1) Prednisone is powerful
As a corticosteroid, it works by reducing inflammation and changes how your immune system works. It is often prescribed for arthritis but also treats a variety of other conditions. If used from the beginning, this drug has been shown to reduce and prevent future joint damage caused by rheumatoid arthritis. In general, corticosteroids are used for short periods of time such as when you experience a flare-up of your arthritis.
2) It may be just one part of your treatment plan
Since this drug is associated with a number of side effects, the least amount of use is typically the best. Therefore, other drugs may be prescribed to you at the same time to treat your arthritis. This may include non-steroidal anti-inflammatory medications, disease-modifying anti-rheumatic drugs, or various over the counter medications. Under a doctor's supervision, these drugs may be prescribed in a bigger dosage than what is safe for Prednisone.
3) There may be life style changes involved
There are some things you cannot do while taking this drug. For example, you should not drink grapefruit juice or eat grapefruit. Grapefruit can negatively impact some of the enzymes that work to break down the drug. You may also need to increase your daily amount of potassium and calcium and limit salt intake.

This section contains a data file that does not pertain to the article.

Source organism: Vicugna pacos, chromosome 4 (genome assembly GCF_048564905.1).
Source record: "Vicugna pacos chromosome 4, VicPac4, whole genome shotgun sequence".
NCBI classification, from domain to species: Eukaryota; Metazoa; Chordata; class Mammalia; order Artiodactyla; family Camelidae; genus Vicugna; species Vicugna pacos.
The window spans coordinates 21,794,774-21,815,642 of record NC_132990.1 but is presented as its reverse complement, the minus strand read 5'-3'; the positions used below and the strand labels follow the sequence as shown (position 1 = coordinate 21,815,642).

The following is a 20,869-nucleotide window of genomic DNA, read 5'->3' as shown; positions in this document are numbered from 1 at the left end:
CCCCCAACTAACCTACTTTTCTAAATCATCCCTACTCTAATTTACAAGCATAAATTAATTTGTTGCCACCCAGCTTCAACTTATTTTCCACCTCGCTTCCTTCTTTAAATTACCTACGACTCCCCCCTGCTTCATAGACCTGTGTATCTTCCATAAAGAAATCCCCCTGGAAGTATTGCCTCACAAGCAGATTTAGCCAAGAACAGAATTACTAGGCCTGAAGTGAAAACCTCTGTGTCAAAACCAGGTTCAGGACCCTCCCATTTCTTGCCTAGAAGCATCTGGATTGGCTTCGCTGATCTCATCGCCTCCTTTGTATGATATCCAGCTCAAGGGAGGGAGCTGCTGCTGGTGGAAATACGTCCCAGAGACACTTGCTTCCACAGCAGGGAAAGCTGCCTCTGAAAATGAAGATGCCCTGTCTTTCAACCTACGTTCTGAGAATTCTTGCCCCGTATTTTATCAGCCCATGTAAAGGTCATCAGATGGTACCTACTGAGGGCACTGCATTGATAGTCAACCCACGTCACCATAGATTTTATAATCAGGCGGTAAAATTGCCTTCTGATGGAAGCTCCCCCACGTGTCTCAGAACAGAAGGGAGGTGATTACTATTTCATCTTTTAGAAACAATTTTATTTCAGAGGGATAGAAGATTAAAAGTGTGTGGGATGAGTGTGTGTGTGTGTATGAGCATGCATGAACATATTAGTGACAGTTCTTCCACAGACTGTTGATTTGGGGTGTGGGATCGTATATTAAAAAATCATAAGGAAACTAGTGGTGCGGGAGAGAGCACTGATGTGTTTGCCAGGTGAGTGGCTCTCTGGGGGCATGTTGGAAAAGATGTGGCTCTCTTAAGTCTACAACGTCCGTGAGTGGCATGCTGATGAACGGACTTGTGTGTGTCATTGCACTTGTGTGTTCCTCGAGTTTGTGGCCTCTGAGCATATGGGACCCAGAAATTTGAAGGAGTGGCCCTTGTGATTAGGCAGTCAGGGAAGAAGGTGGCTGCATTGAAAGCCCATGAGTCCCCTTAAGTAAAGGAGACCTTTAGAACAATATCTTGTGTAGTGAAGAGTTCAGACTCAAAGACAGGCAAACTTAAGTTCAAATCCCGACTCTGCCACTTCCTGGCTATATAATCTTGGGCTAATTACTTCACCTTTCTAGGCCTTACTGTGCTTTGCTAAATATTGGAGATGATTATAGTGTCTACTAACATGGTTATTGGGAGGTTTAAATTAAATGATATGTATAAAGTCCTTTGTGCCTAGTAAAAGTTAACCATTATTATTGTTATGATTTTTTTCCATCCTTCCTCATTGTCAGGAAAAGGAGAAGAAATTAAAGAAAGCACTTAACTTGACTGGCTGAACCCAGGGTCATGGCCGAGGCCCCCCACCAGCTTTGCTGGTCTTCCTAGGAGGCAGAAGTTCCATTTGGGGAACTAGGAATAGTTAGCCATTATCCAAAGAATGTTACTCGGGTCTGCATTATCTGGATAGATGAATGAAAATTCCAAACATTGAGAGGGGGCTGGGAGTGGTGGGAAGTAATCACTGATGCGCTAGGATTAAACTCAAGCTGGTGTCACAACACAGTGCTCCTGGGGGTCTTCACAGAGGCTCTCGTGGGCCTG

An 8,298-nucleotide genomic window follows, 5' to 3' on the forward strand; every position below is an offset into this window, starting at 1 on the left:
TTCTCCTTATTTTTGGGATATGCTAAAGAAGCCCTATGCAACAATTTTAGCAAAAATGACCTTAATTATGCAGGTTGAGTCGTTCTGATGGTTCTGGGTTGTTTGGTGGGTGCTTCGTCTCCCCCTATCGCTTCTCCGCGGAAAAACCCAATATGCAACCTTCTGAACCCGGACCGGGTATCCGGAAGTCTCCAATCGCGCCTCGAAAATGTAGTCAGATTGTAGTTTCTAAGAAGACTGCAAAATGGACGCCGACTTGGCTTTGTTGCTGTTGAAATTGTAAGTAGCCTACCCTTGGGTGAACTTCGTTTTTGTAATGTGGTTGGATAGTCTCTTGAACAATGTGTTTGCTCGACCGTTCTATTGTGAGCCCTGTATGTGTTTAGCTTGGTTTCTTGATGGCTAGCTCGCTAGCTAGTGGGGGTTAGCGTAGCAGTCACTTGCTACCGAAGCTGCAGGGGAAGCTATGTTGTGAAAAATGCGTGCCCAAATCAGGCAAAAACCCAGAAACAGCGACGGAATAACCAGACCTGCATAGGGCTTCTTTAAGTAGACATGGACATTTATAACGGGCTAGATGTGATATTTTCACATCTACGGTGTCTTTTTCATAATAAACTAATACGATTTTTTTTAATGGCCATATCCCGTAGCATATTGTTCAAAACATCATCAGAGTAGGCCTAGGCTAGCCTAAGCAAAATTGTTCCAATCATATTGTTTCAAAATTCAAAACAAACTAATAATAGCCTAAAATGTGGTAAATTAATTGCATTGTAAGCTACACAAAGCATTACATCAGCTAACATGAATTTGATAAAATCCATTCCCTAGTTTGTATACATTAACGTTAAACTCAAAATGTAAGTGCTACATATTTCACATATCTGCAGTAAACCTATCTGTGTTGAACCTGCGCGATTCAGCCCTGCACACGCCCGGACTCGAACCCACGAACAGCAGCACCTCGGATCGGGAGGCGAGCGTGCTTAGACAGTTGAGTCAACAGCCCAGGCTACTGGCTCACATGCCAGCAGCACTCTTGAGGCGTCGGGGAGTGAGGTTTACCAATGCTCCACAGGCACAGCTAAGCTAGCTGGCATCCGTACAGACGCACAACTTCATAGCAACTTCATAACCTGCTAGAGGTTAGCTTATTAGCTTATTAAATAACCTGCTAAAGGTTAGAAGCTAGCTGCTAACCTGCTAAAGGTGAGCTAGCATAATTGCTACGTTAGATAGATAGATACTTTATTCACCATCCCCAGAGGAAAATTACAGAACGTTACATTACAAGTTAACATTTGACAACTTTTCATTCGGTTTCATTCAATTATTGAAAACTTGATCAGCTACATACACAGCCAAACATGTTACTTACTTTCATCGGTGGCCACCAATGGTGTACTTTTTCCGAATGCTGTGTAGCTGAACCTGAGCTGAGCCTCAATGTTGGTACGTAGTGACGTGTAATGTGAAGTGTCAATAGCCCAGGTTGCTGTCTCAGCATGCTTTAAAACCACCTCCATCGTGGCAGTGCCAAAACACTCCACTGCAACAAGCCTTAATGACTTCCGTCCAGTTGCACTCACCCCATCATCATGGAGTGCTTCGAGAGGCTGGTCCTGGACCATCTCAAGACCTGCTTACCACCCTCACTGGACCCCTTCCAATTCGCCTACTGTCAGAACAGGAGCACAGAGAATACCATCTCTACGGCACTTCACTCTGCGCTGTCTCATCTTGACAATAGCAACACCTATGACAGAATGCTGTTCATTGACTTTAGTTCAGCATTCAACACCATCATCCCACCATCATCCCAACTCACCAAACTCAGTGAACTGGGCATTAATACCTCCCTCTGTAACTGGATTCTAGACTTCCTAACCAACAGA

4) There are many side effects
Typically, the more powerful a drug, the more side effects you are going to experience. Prednisone is a very powerful drug, and therefore side effects come with the territory. Many side effects are mild, but you should still discuss them with your physician. Common side effects include weakness, insomnia, fatigue, headache, dizziness, heartburn, sweating, changes in skin texture or color, bulging eyes, irregular or absent periods, or difficulty healing. There are also some possible long-term side effects that include osteoporosis or stunted growth in children. Some side effects are more severe and you should alert your doctor immediately if you experience them: seizures, twitching muscles, hives or skin rash, difficulty with breathing or swallowing, vision problems, vomiting, unusual swelling, signs of infection, confusion, or depression.
5) Other Warnings
Other than side effects, there are some other things you must deal with: conflicting medications, decreased resistance to infection, or complications resulting from surgeries, pregnancy, dental work, and vaccines. Do not suddenly stop taking Prednisone. You must wean off the drug slowly to allow your adrenal glands to begin producing cortisol on their own again.